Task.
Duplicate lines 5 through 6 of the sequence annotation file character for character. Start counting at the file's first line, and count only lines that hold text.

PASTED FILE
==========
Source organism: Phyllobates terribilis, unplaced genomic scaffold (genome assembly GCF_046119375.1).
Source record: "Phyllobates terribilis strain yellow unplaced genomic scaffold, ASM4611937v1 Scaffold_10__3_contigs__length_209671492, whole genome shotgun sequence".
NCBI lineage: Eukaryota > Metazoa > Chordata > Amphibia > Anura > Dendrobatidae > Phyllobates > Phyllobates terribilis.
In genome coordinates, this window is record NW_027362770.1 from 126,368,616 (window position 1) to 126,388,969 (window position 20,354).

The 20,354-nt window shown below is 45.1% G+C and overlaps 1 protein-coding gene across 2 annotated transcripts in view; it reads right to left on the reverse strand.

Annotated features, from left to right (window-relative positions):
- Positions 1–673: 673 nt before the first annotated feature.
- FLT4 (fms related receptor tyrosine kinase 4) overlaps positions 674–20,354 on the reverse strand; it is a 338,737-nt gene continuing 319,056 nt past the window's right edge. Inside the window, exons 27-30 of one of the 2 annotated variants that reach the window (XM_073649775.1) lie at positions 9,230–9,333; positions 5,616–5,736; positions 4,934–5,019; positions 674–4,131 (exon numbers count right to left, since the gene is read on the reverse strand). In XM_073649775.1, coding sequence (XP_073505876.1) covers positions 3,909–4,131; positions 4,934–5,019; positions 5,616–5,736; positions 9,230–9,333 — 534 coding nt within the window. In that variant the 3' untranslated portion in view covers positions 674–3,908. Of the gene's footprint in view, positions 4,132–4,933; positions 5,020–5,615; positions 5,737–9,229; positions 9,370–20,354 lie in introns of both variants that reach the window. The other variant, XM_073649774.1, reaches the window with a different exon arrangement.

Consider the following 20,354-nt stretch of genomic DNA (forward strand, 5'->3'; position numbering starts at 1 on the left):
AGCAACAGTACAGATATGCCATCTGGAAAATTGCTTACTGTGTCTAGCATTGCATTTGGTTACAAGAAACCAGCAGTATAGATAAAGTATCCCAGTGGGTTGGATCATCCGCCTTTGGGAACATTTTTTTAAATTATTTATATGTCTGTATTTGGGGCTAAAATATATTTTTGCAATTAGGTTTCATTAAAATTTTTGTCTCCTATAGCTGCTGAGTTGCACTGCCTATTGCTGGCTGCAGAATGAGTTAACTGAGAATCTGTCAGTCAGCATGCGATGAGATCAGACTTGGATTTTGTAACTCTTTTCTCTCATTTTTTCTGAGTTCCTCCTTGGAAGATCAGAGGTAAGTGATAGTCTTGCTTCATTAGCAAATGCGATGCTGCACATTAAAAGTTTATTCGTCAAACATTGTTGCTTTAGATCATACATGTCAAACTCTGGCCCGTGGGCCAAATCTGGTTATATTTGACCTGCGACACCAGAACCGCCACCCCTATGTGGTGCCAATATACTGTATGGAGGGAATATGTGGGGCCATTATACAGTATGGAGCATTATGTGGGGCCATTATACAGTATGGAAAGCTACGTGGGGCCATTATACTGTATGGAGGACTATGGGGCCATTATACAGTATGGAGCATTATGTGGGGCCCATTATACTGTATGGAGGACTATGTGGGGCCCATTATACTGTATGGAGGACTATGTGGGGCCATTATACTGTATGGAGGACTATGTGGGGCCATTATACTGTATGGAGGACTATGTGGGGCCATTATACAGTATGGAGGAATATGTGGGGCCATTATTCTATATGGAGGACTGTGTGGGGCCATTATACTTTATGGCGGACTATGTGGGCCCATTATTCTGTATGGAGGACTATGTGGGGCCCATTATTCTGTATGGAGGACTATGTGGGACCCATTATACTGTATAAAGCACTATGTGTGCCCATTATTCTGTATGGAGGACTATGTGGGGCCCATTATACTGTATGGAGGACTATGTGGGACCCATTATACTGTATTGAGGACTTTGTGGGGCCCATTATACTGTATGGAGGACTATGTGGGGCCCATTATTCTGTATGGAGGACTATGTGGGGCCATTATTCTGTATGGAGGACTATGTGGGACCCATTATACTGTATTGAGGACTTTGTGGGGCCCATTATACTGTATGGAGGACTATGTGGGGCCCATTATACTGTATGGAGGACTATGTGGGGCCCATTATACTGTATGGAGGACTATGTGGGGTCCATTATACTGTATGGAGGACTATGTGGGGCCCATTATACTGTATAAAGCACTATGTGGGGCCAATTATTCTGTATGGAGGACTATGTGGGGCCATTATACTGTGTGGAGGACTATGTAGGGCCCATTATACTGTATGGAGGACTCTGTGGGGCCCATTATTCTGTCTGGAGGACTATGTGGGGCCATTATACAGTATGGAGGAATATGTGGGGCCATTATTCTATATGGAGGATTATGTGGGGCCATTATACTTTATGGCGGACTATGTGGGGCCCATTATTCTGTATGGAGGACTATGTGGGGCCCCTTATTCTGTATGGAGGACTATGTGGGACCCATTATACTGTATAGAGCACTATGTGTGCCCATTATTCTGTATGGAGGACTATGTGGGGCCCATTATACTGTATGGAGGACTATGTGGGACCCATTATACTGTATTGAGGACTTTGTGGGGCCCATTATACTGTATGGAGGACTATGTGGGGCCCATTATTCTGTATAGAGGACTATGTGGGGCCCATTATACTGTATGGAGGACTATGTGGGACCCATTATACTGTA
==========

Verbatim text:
The 20,354-nt window shown below is 45.1% G+C and overlaps 1 protein-coding gene across 2 annotated transcripts in view; it reads right to left on the reverse strand.

Annotated features, from left to right (window-relative positions):